First into the tank are Curtis McGill and Scott Houdashell of the Eggmazing Egg Decorator, seeking $350,000 for seven percent equity.
Eggmazing Egg Decorator is a mess-free solution for coloring eggs. According to their website, the invention “utilizes a patent pending design that provides a new and creative way to decorate Easter eggs with the simple touch of a colorful marker.” Kids simply place an egg into the spinning machine and decorate it by placing the marker on the edge of the egg—resulting in a festive, colorful design. The product costs $29.99.
Kevin O’Leary thinks it’s a bit too seasonal and questions how they would make any money. Surprisingly, they sold 10,000 units in 23 days for a total sales of $150,000. They have more than a million dollars in purchase orders. They also have a sister product: the Treemendous Ornament Decorator for Christmas.
O’Leary likes the Easter egg decorator, but doesn’t like the ornaments or the high cost. He decides, however, to offer $50,000 for 33 percent, in addition to $300,000 as a loan at 13 percent interest. He then changes it to 11 percent. Barbara Corcoran doesn’t like their Christmas idea either but offers $350,000 for 15 percent—half in cash and half as a line of credit at the lowest market interest rate. O’Leary then updates his offer to $300,000 as a loan at seven percent interest, in addition to $50,000 for 20 percent.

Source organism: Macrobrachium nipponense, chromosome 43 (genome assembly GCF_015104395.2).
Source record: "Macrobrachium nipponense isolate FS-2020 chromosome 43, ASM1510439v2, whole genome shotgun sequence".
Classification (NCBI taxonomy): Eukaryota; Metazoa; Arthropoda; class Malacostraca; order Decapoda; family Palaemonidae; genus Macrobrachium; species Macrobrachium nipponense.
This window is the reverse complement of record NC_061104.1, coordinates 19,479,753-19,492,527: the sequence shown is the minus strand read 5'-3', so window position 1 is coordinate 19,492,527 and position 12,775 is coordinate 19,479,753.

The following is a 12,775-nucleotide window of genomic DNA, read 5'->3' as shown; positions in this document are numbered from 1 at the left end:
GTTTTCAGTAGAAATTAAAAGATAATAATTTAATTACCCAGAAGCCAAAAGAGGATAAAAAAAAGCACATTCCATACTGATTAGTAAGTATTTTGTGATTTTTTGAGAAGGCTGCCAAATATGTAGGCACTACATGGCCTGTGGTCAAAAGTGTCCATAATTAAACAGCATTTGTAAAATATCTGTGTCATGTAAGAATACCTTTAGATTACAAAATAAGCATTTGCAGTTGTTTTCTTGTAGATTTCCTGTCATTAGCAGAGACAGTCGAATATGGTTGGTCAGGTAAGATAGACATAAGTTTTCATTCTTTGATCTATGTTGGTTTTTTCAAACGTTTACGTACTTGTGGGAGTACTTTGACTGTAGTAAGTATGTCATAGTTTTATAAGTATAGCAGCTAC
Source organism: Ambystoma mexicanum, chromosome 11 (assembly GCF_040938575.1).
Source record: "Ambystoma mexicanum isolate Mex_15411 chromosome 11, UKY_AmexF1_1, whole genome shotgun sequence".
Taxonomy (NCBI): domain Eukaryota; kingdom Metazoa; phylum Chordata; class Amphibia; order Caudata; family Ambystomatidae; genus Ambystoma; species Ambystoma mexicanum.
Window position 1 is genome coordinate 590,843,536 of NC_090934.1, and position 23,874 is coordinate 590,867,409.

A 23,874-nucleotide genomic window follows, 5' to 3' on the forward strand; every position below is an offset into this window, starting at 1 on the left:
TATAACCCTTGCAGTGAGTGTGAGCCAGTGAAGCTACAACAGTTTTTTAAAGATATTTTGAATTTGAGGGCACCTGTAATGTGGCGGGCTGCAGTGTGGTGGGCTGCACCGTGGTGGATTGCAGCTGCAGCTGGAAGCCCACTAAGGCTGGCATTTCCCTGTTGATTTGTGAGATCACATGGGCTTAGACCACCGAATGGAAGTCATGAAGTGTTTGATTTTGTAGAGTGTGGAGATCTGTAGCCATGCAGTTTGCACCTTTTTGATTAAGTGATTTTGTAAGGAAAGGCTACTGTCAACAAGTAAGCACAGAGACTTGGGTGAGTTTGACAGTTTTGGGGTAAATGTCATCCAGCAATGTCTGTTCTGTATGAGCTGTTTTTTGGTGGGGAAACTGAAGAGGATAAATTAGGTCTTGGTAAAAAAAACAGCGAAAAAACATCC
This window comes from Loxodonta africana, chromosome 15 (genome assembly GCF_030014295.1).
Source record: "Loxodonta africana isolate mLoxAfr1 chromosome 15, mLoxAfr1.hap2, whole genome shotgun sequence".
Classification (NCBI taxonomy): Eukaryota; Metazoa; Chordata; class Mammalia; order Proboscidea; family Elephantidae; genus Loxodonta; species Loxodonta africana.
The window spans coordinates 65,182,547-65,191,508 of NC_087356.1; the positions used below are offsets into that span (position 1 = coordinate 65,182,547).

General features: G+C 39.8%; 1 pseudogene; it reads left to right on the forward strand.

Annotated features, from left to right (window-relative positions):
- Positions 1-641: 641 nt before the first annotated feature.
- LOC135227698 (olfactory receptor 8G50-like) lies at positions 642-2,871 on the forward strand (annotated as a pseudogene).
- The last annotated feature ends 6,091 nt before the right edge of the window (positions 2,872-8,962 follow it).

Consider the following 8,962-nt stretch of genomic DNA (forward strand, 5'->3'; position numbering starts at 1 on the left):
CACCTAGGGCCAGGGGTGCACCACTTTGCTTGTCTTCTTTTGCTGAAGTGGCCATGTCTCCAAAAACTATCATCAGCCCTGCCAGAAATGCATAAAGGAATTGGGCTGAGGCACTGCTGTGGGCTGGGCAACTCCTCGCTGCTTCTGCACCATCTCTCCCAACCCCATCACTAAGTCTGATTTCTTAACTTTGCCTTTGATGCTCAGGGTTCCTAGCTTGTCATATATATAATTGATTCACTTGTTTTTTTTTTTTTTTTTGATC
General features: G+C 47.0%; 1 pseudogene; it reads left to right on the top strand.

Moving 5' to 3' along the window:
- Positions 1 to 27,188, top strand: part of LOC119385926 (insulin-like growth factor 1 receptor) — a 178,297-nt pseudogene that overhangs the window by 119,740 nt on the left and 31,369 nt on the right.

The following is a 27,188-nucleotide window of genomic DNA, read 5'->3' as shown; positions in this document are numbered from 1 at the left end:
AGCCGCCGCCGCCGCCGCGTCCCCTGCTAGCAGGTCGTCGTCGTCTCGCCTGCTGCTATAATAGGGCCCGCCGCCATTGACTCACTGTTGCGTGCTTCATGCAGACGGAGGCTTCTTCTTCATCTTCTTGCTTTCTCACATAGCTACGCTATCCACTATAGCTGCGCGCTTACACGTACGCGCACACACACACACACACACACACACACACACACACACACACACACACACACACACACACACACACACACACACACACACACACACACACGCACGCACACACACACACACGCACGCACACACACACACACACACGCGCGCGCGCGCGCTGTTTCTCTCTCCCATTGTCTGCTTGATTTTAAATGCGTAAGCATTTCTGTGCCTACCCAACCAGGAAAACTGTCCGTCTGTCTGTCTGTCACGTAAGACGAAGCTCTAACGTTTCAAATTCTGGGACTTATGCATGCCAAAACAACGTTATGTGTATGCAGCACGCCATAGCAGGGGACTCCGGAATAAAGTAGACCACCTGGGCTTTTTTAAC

Lori Greiner then jumps in with an offer of $100,000 for 12.5 percent, with the remainder as a line of credit at seven percent interest. The duo says they don’t want to go above 10 percent equity. Robert Herjavec goes out because he doesn’t view it as a whole company.
Corcoran updates her offer to $350,000 at the lowest interest rate with a credit line at 10 percent, while Greiner also updates her offer to $350,000 for 10 percent equity with a $2 royalty until the interest is recouped. In addition, she will give $1 to any charity of their choosing. Mark Cuban also goes out.
Herjavec encourages them to take Corcoran’s offer due to Greiner’s royalty. The duo ultimately accepts Greiner’s offer.
Each week on “Shark Tank,” budding entrepreneurs have the opportunity to pitch their emerging businesses to multi-millionaire and billionaire investors, known as sharks: Mark Cuban, owner of the Dallas Mavericks; Daymond John, fashion mogul and founder of FUBU; Kevin O’Leary, self-proclaimed Mr. Wonderful and founder of O’Leary Financial Group; Barbara Corcoran, real estate maven; Lori Greiner, queen of QVC; and Robert Herjavec, technology guru and founder/CEO of the Herjavec Group.
Philanthropist and Virgin Group founder Richard Branson, Spanx founder Sara Blakely, Skinnygirl Cocktails founder and Real Housewife Bethenny Frankel, Vitamin Water founder Rohan Oza and former MLB player Alex “A-Rod” Rodriguez are also slated to appear as guest sharks this season.
“Shark Tank,” which is based on “Dragons’ Den,” is produced by Mark Burnett and first debuted in 2009. To date, the sharks have invested more than $100 million in various companies after engaging in numerous bidding wars and shark fights. A new episode airs each Sunday at 9 p.m. on ABC.
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Author: Erica Abbott